There are also folk art birdhouses, heirloom-quality ornaments by Vaillancourt, many books on many subjects for all ages, toys, and crafts.
Books and art
From picture books for children to books of art for older readers, Wilton Library’s Holiday Book Sale offers something for just about every taste. And speaking of taste, among the many offerings is a trove of cookbooks, so those who are still wondering what to serve this holiday season will surely find some ideas there.
Not into cooking? There likely will be something for the traveler, the historian, the thinker of great thoughts. Along with the books there are CDs and DVDs as well.
Looking for something bigger? Take a look around the library walls. Paintings from the current show, Harvest of Hues, are available for sale with a portion of the sale price supporting the library.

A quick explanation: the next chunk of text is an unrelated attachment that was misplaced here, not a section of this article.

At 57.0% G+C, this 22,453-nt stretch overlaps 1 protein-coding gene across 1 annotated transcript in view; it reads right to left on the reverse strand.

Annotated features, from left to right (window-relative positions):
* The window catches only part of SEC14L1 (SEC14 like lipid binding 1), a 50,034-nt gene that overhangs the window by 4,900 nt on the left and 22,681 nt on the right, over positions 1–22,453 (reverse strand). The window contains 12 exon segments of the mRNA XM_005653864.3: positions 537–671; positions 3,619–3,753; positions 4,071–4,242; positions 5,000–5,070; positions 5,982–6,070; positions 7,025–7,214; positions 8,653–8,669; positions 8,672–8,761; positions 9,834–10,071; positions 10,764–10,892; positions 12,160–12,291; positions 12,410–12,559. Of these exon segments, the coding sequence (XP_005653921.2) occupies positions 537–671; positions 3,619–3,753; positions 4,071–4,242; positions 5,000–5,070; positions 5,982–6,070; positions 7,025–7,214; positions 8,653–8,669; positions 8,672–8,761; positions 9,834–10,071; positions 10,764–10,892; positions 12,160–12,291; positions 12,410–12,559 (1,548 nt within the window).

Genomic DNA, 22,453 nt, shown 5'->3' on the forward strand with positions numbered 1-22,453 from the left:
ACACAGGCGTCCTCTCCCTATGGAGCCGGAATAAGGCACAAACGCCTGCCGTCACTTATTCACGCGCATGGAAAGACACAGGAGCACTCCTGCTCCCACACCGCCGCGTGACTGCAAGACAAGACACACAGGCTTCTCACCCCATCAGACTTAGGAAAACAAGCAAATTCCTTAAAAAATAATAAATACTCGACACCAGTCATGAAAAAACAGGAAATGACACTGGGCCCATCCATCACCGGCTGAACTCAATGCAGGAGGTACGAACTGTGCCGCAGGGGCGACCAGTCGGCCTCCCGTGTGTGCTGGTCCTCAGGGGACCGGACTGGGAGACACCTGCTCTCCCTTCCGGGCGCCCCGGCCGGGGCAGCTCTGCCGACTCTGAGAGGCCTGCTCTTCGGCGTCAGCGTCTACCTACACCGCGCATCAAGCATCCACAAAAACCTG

The sale takes up the library’s main gallery, with the stock replenished regularly as items are sold. The sale takes place every day the library is open through Dec. 29.
Looking toward the future
It’s not anything the kids might get excited over but their parents will. The Connecticut Higher Education Trust (CHET) makes holiday shopping and saving for college easier with the CHET Gift of College gift card. Gift givers can go online to aboutchet.com/gift to purchase a Gift of College gift card in denominations ranging from $25 to $200 and can have a physical card delivered or receive a link via text or email to share with recipients.
For those who don’t feel a gift card alone is sufficient or that a child should have something to unwrap, the gift card can be paired with an educational toy, popular children’s book or even just a note from the giver on why they are investing in the child’s future.